EM currency outlook: US dollar and US yields will do much more damage to EM if moves aren’t halted here
The coming one to two weeks look pivotal for the ongoing EM currency outlook as the US dollar rally and US yields, particularly the 10-year benchmark, have reached critical levels. If the move is stopped here, there may be some breathing room for EM currencies and a chance of limited recovery at minimum. But if the USD rally extends and in particular, if US yields advance all along the curve again, with the US 10-year heading above 3.05% and thus posting a 6-year high for the first time since the early 1980s, EM currencies will be in trouble.
Opportunities are best in EM carry trades in two very different conditions. The best cyclical opportunities for broad EM currency exposure arrive when global markets have overreacted to negative developments and EM assets and currencies can be picked up at very cheap levels – these are rare and dramatic opportunities like in the teeth of the global financial crisis or the bottom of the risk-off move in early 2016. Otherwise, carry traders need the prospect of long periods of smooth sailing and complacency and a slow and steady rise in risk appetite.
Our baseline scenario for the next year to eighteen months is that we’re unlikely to see the latter type of opportunity on the strong risk of a rising volatility environment, which is likely to mean that EM currency opportunities may only show up in relative value terms or once we reach the occasional excess in risk aversion. Patience is the keyword for now, just as courage will be the operative word if asset prices experience an ugly meltdown, which is nearly always the time when the opportunity bell tolls loudest.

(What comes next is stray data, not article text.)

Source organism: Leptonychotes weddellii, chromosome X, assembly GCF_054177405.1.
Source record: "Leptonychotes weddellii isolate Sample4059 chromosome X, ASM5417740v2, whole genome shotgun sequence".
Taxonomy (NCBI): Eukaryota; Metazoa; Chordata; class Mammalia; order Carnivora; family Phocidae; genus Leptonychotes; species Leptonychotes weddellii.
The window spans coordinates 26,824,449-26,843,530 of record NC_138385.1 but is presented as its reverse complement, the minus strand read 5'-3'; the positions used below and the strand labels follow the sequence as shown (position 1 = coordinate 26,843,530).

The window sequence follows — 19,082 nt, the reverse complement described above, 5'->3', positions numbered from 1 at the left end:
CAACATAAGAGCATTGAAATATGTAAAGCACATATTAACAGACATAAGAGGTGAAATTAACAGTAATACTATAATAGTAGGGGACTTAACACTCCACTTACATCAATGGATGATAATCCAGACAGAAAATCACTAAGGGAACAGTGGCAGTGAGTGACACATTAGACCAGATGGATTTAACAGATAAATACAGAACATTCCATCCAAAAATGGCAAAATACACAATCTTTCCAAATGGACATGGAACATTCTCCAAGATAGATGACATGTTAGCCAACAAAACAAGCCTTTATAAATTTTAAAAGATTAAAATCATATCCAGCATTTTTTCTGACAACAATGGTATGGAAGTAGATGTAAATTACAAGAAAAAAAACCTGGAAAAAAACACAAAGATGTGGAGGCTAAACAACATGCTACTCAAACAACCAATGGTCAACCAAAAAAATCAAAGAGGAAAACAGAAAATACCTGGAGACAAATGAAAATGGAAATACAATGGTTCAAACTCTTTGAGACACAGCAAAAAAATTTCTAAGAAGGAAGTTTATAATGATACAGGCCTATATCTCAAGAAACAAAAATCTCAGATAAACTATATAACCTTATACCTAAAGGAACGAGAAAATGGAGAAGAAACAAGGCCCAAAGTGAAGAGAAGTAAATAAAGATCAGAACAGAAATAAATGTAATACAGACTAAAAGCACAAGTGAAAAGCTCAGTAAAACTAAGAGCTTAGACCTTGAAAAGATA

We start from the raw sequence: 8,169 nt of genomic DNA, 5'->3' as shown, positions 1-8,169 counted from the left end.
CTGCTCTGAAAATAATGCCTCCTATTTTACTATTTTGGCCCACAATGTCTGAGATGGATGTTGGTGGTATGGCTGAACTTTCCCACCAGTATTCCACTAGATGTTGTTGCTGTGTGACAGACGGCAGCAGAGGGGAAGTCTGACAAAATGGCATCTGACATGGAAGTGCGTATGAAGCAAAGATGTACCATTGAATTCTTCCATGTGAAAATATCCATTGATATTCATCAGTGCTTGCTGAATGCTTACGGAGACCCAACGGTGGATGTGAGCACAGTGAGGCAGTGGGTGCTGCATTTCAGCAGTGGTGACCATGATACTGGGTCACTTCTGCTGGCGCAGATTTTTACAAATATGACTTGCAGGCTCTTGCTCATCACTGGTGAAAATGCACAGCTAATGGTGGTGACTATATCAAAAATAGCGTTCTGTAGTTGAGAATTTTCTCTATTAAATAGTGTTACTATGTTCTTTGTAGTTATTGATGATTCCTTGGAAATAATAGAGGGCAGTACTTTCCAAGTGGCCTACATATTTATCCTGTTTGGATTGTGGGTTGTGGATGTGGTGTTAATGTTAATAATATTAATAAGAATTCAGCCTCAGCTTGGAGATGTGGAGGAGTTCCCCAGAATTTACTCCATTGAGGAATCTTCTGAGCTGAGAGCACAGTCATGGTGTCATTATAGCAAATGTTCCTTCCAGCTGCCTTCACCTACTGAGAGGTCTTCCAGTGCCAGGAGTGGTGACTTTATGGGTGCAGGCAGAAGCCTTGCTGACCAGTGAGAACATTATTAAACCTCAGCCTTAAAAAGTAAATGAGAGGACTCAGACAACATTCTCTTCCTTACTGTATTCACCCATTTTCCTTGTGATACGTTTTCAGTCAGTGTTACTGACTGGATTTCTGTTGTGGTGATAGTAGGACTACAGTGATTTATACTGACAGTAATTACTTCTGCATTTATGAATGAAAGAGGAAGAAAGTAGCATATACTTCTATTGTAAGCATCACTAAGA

EM currency performance: Recent and longer-term, carry-adjusted
Chart: the weekly spot and 1-month carry-adjusted EM FX returns vs. USD. A sea of red for the short-term performance of EM currencies over the last week and month, as only the Philippine peso (PHP) managed to appear in the plus column over both time frames as S&P upgraded the country’s outlook to positive from stable on a positive growth outlook, strong external position and healthy fiscal credentials.
Chart: Three- and 12-month carry-adjusted EM FX returns versus USD
The longer-term performance continues to erode due to the extended bout of unfavourable conditions for EM currencies since early this year. Most of our universe now has a negative performance versus the US dollar in the 3-month horizon. The ruble is the worst performer over the last three months due to sanctions worries and would be very vulnerable if longer-term global growth concerns start to erode the price of oil (as is already suggested in a very steep backwardation in forward oil prices). The Brazilian real is also very weak on the extended uncertainty over the fate of necessary pension reform needed to avert a fiscal meltdown as well as the long wait for the presidential election in October.